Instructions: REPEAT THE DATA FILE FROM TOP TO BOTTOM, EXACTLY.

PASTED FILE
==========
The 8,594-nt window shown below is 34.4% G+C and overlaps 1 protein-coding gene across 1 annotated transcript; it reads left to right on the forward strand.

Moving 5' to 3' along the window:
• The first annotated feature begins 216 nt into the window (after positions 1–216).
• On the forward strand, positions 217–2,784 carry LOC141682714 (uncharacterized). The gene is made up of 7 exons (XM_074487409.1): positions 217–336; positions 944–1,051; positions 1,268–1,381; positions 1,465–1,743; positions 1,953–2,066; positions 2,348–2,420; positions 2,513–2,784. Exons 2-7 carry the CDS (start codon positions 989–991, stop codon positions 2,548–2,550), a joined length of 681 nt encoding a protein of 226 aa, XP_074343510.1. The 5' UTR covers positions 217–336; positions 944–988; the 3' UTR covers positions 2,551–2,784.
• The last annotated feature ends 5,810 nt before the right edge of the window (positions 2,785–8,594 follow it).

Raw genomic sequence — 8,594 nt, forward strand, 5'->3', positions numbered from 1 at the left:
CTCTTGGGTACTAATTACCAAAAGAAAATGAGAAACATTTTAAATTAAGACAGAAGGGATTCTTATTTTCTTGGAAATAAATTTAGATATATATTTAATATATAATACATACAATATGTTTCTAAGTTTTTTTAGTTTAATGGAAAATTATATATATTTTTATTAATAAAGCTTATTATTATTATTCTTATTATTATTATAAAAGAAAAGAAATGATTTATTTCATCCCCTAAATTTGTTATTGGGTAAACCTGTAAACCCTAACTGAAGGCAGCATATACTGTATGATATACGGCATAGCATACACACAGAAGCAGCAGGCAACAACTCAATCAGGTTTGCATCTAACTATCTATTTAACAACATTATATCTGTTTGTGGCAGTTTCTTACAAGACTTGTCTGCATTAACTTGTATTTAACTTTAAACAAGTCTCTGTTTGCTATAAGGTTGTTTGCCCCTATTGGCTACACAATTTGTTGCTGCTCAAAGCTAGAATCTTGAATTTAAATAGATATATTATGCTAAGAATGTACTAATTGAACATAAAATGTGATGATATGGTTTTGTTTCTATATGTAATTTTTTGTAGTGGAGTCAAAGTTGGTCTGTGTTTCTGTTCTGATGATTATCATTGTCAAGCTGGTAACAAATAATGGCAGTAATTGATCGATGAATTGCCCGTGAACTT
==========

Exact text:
The 8,594-nt window shown below is 34.4% G+C and overlaps 1 protein-coding gene across 1 annotated transcript; it reads left to right on the forward strand.

Moving 5' to 3' along the window:
• The first annotated feature begins 216 nt into the window (after positions 1–216).
• On the forward strand, positions 217–2,784 carry LOC141682714 (uncharacterized). The gene is made up of 7 exons (XM_074487409.1): positions 217–336; positions 944–1,051; positions 1,268–1,381; positions 1,465–1,743; positions 1,953–2,066; positions 2,348–2,420; positions 2,513–2,784. Exons 2-7 carry the CDS (start codon positions 989–991, stop codon positions 2,548–2,550), a joined length of 681 nt encoding a protein of 226 aa, XP_074343510.1. The 5' UTR covers positions 217–336; positions 944–988; the 3' UTR covers positions 2,551–2,784.
• The last annotated feature ends 5,810 nt before the right edge of the window (positions 2,785–8,594 follow it).

Raw genomic sequence — 8,594 nt, forward strand, 5'->3', positions numbered from 1 at the left:
CTCTTGGGTACTAATTACCAAAAGAAAATGAGAAACATTTTAAATTAAGACAGAAGGGATTCTTATTTTCTTGGAAATAAATTTAGATATATATTTAATATATAATACATACAATATGTTTCTAAGTTTTTTTAGTTTAATGGAAAATTATATATATTTTTATTAATAAAGCTTATTATTATTATTCTTATTATTATTATAAAAGAAAAGAAATGATTTATTTCATCCCCTAAATTTGTTATTGGGTAAACCTGTAAACCCTAACTGAAGGCAGCATATACTGTATGATATACGGCATAGCATACACACAGAAGCAGCAGGCAACAACTCAATCAGGTTTGCATCTAACTATCTATTTAACAACATTATATCTGTTTGTGGCAGTTTCTTACAAGACTTGTCTGCATTAACTTGTATTTAACTTTAAACAAGTCTCTGTTTGCTATAAGGTTGTTTGCCCCTATTGGCTACACAATTTGTTGCTGCTCAAAGCTAGAATCTTGAATTTAAATAGATATATTATGCTAAGAATGTACTAATTGAACATAAAATGTGATGATATGGTTTTGTTTCTATATGTAATTTTTTGTAGTGGAGTCAAAGTTGGTCTGTGTTTCTGTTCTGATGATTATCATTGTCAAGCTGGTAACAAATAATGGCAGTAATTGATCGATGAATTGCCCGTGAACTT